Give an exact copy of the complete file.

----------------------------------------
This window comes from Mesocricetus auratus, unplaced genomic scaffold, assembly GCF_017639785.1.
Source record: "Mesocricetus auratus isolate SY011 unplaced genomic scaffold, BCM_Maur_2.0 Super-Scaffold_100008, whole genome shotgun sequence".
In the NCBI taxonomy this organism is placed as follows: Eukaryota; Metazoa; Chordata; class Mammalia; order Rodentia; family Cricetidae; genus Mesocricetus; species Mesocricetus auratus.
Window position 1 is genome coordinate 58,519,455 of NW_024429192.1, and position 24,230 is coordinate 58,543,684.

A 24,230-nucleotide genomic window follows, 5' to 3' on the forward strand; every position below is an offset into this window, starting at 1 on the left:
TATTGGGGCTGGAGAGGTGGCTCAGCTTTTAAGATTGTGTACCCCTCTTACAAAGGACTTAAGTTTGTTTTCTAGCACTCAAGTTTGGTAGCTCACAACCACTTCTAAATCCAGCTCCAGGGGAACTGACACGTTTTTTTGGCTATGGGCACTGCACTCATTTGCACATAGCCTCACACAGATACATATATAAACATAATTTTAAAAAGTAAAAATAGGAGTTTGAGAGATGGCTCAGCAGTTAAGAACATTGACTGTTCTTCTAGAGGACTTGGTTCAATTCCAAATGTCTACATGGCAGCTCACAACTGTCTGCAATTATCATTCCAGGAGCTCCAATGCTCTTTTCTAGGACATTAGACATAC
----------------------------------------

This window comes from Mesocricetus auratus, unplaced genomic scaffold, assembly GCF_017639785.1.
Source record: "Mesocricetus auratus isolate SY011 unplaced genomic scaffold, BCM_Maur_2.0 Super-Scaffold_100008, whole genome shotgun sequence".
In the NCBI taxonomy this organism is placed as follows: Eukaryota; Metazoa; Chordata; class Mammalia; order Rodentia; family Cricetidae; genus Mesocricetus; species Mesocricetus auratus.
Window position 1 is genome coordinate 58,519,455 of NW_024429192.1, and position 24,230 is coordinate 58,543,684.

A 24,230-nucleotide genomic window follows, 5' to 3' on the forward strand; every position below is an offset into this window, starting at 1 on the left:
TATTGGGGCTGGAGAGGTGGCTCAGCTTTTAAGATTGTGTACCCCTCTTACAAAGGACTTAAGTTTGTTTTCTAGCACTCAAGTTTGGTAGCTCACAACCACTTCTAAATCCAGCTCCAGGGGAACTGACACGTTTTTTTGGCTATGGGCACTGCACTCATTTGCACATAGCCTCACACAGATACATATATAAACATAATTTTAAAAAGTAAAAATAGGAGTTTGAGAGATGGCTCAGCAGTTAAGAACATTGACTGTTCTTCTAGAGGACTTGGTTCAATTCCAAATGTCTACATGGCAGCTCACAACTGTCTGCAATTATCATTCCAGGAGCTCCAATGCTCTTTTCTAGGACATTAGACATAC